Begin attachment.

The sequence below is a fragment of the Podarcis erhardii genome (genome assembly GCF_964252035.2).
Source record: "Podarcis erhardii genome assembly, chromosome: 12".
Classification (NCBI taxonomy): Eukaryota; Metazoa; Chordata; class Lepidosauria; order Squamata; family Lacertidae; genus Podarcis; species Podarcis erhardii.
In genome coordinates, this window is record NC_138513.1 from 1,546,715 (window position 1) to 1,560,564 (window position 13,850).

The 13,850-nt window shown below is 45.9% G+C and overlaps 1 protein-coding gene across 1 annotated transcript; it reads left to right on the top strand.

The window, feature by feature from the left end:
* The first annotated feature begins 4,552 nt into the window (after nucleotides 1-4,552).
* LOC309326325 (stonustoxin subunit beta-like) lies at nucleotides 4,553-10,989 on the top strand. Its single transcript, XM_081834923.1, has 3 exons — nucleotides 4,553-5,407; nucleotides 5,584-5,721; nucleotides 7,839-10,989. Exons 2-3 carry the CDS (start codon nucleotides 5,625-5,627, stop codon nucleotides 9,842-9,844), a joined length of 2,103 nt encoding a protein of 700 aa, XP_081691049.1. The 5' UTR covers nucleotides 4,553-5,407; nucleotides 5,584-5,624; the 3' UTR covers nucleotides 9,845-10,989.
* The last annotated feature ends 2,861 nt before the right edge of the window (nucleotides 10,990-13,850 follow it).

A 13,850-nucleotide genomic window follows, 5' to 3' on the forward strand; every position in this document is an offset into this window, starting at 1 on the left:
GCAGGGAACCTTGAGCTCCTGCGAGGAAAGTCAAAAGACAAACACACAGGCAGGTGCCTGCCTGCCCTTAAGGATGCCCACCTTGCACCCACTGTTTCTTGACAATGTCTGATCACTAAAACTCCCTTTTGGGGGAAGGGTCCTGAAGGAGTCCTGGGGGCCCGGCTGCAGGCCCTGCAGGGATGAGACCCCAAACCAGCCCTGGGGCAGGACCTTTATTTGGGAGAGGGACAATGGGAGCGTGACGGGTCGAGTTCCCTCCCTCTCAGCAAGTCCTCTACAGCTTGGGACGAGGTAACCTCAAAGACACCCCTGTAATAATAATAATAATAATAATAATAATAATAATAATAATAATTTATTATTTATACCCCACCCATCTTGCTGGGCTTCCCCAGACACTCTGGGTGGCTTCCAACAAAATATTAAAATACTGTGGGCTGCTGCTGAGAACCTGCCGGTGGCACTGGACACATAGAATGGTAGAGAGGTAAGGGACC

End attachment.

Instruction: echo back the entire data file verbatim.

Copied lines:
The sequence below is a fragment of the Podarcis erhardii genome (genome assembly GCF_964252035.2).
Source record: "Podarcis erhardii genome assembly, chromosome: 12".
Classification (NCBI taxonomy): Eukaryota; Metazoa; Chordata; class Lepidosauria; order Squamata; family Lacertidae; genus Podarcis; species Podarcis erhardii.
In genome coordinates, this window is record NC_138513.1 from 1,546,715 (window position 1) to 1,560,564 (window position 13,850).

The 13,850-nt window shown below is 45.9% G+C and overlaps 1 protein-coding gene across 1 annotated transcript; it reads left to right on the top strand.

The window, feature by feature from the left end:
* The first annotated feature begins 4,552 nt into the window (after nucleotides 1-4,552).
* LOC309326325 (stonustoxin subunit beta-like) lies at nucleotides 4,553-10,989 on the top strand. Its single transcript, XM_081834923.1, has 3 exons — nucleotides 4,553-5,407; nucleotides 5,584-5,721; nucleotides 7,839-10,989. Exons 2-3 carry the CDS (start codon nucleotides 5,625-5,627, stop codon nucleotides 9,842-9,844), a joined length of 2,103 nt encoding a protein of 700 aa, XP_081691049.1. The 5' UTR covers nucleotides 4,553-5,407; nucleotides 5,584-5,624; the 3' UTR covers nucleotides 9,845-10,989.
* The last annotated feature ends 2,861 nt before the right edge of the window (nucleotides 10,990-13,850 follow it).

A 13,850-nucleotide genomic window follows, 5' to 3' on the forward strand; every position in this document is an offset into this window, starting at 1 on the left:
GCAGGGAACCTTGAGCTCCTGCGAGGAAAGTCAAAAGACAAACACACAGGCAGGTGCCTGCCTGCCCTTAAGGATGCCCACCTTGCACCCACTGTTTCTTGACAATGTCTGATCACTAAAACTCCCTTTTGGGGGAAGGGTCCTGAAGGAGTCCTGGGGGCCCGGCTGCAGGCCCTGCAGGGATGAGACCCCAAACCAGCCCTGGGGCAGGACCTTTATTTGGGAGAGGGACAATGGGAGCGTGACGGGTCGAGTTCCCTCCCTCTCAGCAAGTCCTCTACAGCTTGGGACGAGGTAACCTCAAAGACACCCCTGTAATAATAATAATAATAATAATAATAATAATAATAATAATAATTTATTATTTATACCCCACCCATCTTGCTGGGCTTCCCCAGACACTCTGGGTGGCTTCCAACAAAATATTAAAATACTGTGGGCTGCTGCTGAGAACCTGCCGGTGGCACTGGACACATAGAATGGTAGAGAGGTAAGGGACC